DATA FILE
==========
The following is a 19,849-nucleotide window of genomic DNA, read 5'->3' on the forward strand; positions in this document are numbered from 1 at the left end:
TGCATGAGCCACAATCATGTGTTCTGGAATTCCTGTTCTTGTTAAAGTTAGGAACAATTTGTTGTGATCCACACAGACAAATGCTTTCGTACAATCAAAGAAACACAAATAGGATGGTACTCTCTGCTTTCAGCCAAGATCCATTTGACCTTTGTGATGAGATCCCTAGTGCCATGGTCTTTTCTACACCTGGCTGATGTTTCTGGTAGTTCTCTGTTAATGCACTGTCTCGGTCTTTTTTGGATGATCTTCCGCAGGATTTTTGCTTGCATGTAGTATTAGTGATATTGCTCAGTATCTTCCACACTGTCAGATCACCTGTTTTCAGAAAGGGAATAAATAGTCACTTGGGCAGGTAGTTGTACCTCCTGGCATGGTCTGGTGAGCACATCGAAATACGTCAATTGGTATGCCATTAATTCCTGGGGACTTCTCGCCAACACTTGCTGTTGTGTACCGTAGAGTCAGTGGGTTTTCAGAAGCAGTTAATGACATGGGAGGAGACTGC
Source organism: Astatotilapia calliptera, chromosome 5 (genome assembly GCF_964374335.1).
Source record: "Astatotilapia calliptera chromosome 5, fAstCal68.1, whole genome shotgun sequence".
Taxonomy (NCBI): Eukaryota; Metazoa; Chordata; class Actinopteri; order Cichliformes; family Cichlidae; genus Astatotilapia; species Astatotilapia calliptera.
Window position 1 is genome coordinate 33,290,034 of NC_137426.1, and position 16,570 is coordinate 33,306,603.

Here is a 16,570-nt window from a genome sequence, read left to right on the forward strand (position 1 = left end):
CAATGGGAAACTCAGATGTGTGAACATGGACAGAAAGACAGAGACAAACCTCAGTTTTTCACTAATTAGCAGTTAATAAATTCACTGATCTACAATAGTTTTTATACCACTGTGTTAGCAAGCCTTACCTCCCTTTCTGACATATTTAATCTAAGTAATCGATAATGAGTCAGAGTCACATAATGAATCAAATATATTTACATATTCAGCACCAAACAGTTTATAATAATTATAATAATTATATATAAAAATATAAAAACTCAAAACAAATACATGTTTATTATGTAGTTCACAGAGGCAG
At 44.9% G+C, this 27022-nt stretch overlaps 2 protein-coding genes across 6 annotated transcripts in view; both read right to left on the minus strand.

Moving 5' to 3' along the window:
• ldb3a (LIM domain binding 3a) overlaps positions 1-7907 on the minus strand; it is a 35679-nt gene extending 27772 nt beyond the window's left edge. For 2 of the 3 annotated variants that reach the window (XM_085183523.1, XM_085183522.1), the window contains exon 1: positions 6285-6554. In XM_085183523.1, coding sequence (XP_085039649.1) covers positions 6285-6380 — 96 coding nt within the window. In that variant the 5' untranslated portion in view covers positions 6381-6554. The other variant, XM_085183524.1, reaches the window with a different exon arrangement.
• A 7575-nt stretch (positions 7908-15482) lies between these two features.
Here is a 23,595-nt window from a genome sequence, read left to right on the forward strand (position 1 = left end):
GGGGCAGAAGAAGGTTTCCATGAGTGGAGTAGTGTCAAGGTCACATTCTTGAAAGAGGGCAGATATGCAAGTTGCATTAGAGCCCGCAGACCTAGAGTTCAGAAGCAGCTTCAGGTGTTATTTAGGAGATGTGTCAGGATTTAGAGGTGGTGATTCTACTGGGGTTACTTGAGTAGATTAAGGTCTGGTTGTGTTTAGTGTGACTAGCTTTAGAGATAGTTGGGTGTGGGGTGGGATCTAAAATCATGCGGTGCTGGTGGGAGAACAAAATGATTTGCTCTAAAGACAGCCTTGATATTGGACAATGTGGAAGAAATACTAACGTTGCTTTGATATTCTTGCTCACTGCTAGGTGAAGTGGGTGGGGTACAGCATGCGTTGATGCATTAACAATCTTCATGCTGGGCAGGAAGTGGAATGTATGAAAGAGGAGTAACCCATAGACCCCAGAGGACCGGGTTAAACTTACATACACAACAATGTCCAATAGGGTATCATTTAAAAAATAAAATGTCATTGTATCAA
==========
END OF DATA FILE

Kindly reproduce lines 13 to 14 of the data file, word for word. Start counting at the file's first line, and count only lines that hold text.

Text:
Here is a 23,595-nt window from a genome sequence, read left to right on the forward strand (position 1 = left end):
GGGGCAGAAGAAGGTTTCCATGAGTGGAGTAGTGTCAAGGTCACATTCTTGAAAGAGGGCAGATATGCAAGTTGCATTAGAGCCCGCAGACCTAGAGTTCAGAAGCAGCTTCAGGTGTTATTTAGGAGATGTGTCAGGATTTAGAGGTGGTGATTCTACTGGGGTTACTTGAGTAGATTAAGGTCTGGTTGTGTTTAGTGTGACTAGCTTTAGAGATAGTTGGGTGTGGGGTGGGATCTAAAATCATGCGGTGCTGGTGGGAGAACAAAATGATTTGCTCTAAAGACAGCCTTGATATTGGACAATGTGGAAGAAATACTAACGTTGCTTTGATATTCTTGCTCACTGCTAGGTGAAGTGGGTGGGGTACAGCATGCGTTGATGCATTAACAATCTTCATGCTGGGCAGGAAGTGGAATGTATGAAAGAGGAGTAACCCATAGACCCCAGAGGACCGGGTTAAACTTACATACACAACAATGTCCAATAGGGTATCATTTAAAAAATAAAATGTCATTGTATCAA